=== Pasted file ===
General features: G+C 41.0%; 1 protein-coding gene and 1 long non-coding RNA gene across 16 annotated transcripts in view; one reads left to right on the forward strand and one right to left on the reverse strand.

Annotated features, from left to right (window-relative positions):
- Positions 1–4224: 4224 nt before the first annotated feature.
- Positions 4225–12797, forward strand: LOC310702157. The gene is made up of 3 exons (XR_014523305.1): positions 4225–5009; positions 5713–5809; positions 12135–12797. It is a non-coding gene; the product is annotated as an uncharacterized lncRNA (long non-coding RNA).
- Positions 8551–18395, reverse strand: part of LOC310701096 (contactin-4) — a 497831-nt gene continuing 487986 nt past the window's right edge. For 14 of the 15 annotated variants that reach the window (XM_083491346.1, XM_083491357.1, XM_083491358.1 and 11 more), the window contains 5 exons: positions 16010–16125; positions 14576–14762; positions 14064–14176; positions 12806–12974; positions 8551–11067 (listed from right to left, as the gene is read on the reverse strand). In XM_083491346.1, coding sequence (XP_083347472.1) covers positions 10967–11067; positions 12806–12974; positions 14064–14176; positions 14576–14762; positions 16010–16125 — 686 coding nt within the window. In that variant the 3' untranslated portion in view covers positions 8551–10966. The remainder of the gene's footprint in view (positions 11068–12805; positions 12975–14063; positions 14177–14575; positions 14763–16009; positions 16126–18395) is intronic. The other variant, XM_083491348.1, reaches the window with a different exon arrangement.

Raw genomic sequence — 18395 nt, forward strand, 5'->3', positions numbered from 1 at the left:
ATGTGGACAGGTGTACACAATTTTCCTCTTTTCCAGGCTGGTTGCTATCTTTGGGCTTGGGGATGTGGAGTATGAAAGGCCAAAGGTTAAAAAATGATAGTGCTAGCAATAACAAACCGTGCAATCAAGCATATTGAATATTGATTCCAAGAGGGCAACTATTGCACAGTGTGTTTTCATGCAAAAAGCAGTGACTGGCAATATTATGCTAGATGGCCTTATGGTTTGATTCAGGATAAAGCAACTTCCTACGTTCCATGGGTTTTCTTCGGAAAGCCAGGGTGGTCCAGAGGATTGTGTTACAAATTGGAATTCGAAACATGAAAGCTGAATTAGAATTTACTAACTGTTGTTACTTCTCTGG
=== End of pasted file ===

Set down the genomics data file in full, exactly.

General features: G+C 41.0%; 1 protein-coding gene and 1 long non-coding RNA gene across 16 annotated transcripts in view; one reads left to right on the forward strand and one right to left on the reverse strand.

Annotated features, from left to right (window-relative positions):
- Positions 1–4224: 4224 nt before the first annotated feature.
- Positions 4225–12797, forward strand: LOC310702157. The gene is made up of 3 exons (XR_014523305.1): positions 4225–5009; positions 5713–5809; positions 12135–12797. It is a non-coding gene; the product is annotated as an uncharacterized lncRNA (long non-coding RNA).
- Positions 8551–18395, reverse strand: part of LOC310701096 (contactin-4) — a 497831-nt gene continuing 487986 nt past the window's right edge. For 14 of the 15 annotated variants that reach the window (XM_083491346.1, XM_083491357.1, XM_083491358.1 and 11 more), the window contains 5 exons: positions 16010–16125; positions 14576–14762; positions 14064–14176; positions 12806–12974; positions 8551–11067 (listed from right to left, as the gene is read on the reverse strand). In XM_083491346.1, coding sequence (XP_083347472.1) covers positions 10967–11067; positions 12806–12974; positions 14064–14176; positions 14576–14762; positions 16010–16125 — 686 coding nt within the window. In that variant the 3' untranslated portion in view covers positions 8551–10966. The remainder of the gene's footprint in view (positions 11068–12805; positions 12975–14063; positions 14177–14575; positions 14763–16009; positions 16126–18395) is intronic. The other variant, XM_083491348.1, reaches the window with a different exon arrangement.

Raw genomic sequence — 18395 nt, forward strand, 5'->3', positions numbered from 1 at the left:
ATGTGGACAGGTGTACACAATTTTCCTCTTTTCCAGGCTGGTTGCTATCTTTGGGCTTGGGGATGTGGAGTATGAAAGGCCAAAGGTTAAAAAATGATAGTGCTAGCAATAACAAACCGTGCAATCAAGCATATTGAATATTGATTCCAAGAGGGCAACTATTGCACAGTGTGTTTTCATGCAAAAAGCAGTGACTGGCAATATTATGCTAGATGGCCTTATGGTTTGATTCAGGATAAAGCAACTTCCTACGTTCCATGGGTTTTCTTCGGAAAGCCAGGGTGGTCCAGAGGATTGTGTTACAAATTGGAATTCGAAACATGAAAGCTGAATTAGAATTTACTAACTGTTGTTACTTCTCTGG